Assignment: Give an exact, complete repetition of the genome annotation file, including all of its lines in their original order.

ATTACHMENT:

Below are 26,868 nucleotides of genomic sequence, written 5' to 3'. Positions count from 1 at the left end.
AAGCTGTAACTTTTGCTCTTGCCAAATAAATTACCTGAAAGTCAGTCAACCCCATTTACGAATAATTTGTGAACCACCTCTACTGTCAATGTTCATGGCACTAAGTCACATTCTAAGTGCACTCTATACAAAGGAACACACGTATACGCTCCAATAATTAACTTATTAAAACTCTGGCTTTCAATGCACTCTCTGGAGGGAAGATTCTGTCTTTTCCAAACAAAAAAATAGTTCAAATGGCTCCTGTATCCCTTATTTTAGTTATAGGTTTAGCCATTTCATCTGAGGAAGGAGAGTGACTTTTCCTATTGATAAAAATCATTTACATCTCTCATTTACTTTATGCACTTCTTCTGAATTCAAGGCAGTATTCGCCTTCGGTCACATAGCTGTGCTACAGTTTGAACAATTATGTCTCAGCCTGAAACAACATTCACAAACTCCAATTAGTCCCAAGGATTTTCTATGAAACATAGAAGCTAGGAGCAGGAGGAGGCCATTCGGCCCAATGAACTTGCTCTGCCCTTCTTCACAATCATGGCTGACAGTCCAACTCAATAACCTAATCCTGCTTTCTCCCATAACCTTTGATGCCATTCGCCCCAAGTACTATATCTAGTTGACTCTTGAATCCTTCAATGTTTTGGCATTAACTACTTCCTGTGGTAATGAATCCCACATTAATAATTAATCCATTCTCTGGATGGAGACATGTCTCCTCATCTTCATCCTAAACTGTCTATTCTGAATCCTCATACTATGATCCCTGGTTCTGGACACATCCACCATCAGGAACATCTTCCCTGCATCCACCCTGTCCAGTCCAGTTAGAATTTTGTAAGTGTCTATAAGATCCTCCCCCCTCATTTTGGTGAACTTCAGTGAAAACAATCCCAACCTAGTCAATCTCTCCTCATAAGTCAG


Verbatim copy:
Below are 26,868 nucleotides of genomic sequence, written 5' to 3'. Positions count from 1 at the left end.
AAGCTGTAACTTTTGCTCTTGCCAAATAAATTACCTGAAAGTCAGTCAACCCCATTTACGAATAATTTGTGAACCACCTCTACTGTCAATGTTCATGGCACTAAGTCACATTCTAAGTGCACTCTATACAAAGGAACACACGTATACGCTCCAATAATTAACTTATTAAAACTCTGGCTTTCAATGCACTCTCTGGAGGGAAGATTCTGTCTTTTCCAAACAAAAAAATAGTTCAAATGGCTCCTGTATCCCTTATTTTAGTTATAGGTTTAGCCATTTCATCTGAGGAAGGAGAGTGACTTTTCCTATTGATAAAAATCATTTACATCTCTCATTTACTTTATGCACTTCTTCTGAATTCAAGGCAGTATTCGCCTTCGGTCACATAGCTGTGCTACAGTTTGAACAATTATGTCTCAGCCTGAAACAACATTCACAAACTCCAATTAGTCCCAAGGATTTTCTATGAAACATAGAAGCTAGGAGCAGGAGGAGGCCATTCGGCCCAATGAACTTGCTCTGCCCTTCTTCACAATCATGGCTGACAGTCCAACTCAATAACCTAATCCTGCTTTCTCCCATAACCTTTGATGCCATTCGCCCCAAGTACTATATCTAGTTGACTCTTGAATCCTTCAATGTTTTGGCATTAACTACTTCCTGTGGTAATGAATCCCACATTAATAATTAATCCATTCTCTGGATGGAGACATGTCTCCTCATCTTCATCCTAAACTGTCTATTCTGAATCCTCATACTATGATCCCTGGTTCTGGACACATCCACCATCAGGAACATCTTCCCTGCATCCACCCTGTCCAGTCCAGTTAGAATTTTGTAAGTGTCTATAAGATCCTCCCCCCTCATTTTGGTGAACTTCAGTGAAAACAATCCCAACCTAGTCAATCTCTCCTCATAAGTCAG